The Alumni Interview
Tufts Alumni Interviewer
Class of 1981
I am an alumni interviewer, one of those dedicated Jumbo grads who volunteer to meet with Tufts applicants for a conversation and – the way I see it – a chance to see how the whole of a particular individual – you – is more than just the sum of the parts.
If I find you reading a book while you waited for me in the reception area at my office, we might end up having a conversation about writing, and books we have enjoyed. If you mention that you work at a horse farm, I might ask you to explain to me some of the basics of horseback riding.
It’s not that I am testing you – Does he really understand the social commentary in Edith Wharton? Does she know horses or is she is just making some extra money mucking out stables? – but that I want to give you a chance to discuss things that you are passionate about.
I want the chance to understand and appreciate who you are, not just what you are.
Don’t get me wrong, all of the academic work and activities that you have done during your high school years is really important, and your common application and Tufts writing supplement are – obviously – the place to talk about those things.
But if you are applying to Tufts, I have a strong hunch that there is more to know about you. Something special, unusual, or unexpected that is a part of who you are as much as that 5 on the AP History exam or the years you played first viola in the school orchestra.
Maybe ‘interview’ is the wrong word. Perhaps ‘conversation’ is a better way to describe the 40-to-60 minutes that you and I will spend together. After all, our meeting is meant to be a cordial and low-key.
I will have received some basic information regarding who you are and some of the activities in which you have been involved, but I am not privy to your academic record or any part of your common application or Tufts writing supplement. I may use the information I do get as a way to start our chat, but I won’t ask demeaning (what could possibly be interesting about volunteering at a homeless shelter?) or bizarre (If you were a tree, what kind of tree would you be?) questions.
Instead, I will let our conversation go where it may. I’ll give you the opportunity to tell me about your life, your world and your values. I might ask you why you are interested in Tufts. If you are the quiet type, I will probably ask some questions to keep our talk going. If you are a talker like me, we may well blab for an hour before either of us stops to take a deep breath.
A few other things you should know:
Did I mention that our interview – I mean conversation – will most likely be your last chance to have a personal impact on your admissions portfolio? No pressure (!), but you should be aware of what a great opportunity this is for you.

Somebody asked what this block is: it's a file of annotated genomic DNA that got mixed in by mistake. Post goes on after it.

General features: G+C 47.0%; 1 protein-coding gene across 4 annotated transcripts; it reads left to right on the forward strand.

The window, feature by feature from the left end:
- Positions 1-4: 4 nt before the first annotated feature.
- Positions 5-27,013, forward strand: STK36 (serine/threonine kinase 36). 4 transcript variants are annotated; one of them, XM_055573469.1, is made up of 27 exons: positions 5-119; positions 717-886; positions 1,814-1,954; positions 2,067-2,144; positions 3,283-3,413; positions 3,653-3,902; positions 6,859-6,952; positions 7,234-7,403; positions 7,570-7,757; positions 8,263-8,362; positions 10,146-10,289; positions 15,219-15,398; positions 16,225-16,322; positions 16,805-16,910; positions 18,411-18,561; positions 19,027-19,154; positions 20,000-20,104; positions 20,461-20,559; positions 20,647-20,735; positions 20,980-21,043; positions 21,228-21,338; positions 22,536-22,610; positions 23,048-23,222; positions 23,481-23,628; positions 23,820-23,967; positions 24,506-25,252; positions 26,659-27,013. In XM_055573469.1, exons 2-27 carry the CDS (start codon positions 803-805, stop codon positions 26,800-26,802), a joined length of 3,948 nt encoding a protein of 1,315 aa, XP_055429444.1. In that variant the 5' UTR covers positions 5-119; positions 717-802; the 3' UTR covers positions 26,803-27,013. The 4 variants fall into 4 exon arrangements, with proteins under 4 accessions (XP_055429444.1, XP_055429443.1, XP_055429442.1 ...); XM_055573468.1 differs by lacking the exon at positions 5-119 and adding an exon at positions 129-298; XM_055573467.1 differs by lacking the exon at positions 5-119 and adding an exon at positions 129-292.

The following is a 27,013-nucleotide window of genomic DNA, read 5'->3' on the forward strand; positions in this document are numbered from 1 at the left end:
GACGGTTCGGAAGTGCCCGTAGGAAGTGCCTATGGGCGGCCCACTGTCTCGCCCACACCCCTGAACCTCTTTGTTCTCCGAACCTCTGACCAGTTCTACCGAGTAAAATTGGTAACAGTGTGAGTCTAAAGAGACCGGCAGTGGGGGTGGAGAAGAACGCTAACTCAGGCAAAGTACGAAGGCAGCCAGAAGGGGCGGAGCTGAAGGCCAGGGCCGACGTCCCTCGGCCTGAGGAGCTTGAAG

Your ‘interview persona’ should be you. Don’t be afraid to be yourself, and definitely don’t try to be something or someone you are not. If, for instance, you need to get serious or “heavy” to make a point, do it. If you want to tell a silly or funny anecdote, do it. This may seem obvious, but I think it is important to mention.
I think it’s best if your answers to my questions are spontaneous. But if you feel strongly that you want to prepare, my advice is this: Think about some key points you might want to make when talking about your interests or activities. Then, speaking aloud to a friend or family member (or yourself), practice describing those things. Try to avoid making detailed written notes; just jot down a few key words if you must. Being accustomed to putting the thoughts together as you go and saying – not reading – the words should help you feel more comfortable at interview time.
I am going to share my overall impression of you with the admissions office, so body language and appearance are important, too. I also encourage you to sit up straight (turns out our mothers were right about that one), and maintain eye contact when we are talking. I do not expect you to wear a suit or other formal business attire for our meeting, but you should dress neatly and appropriately.
Shortly after we meet, I will write up a report of our meeting and submit it to Tufts admissions. I am sure that every interviewer handles these written reports differently, but because I write for a living (kind of), I readily admit to obsessing over my reports. I will strive to describe my overall impression of you, and then back that up with information and examples from our talk. You might say that my reports are answers to essay questions, not fill-in-the blanks pop quizzes.
So, why do I do these interviews, anyway? From the moment that I first visited Tufts as a high school student some 37 (yikes!) years ago, I felt something very special not just about the place but also about the people – students, faculty, everyone. That feeling intensified through my four undergraduate years, and is reflected today in the many Tufts friends who are still an important and cherished part of my life. I guess I just want to do my part to help make sure that Tufts is still a place to find – and be – those special people.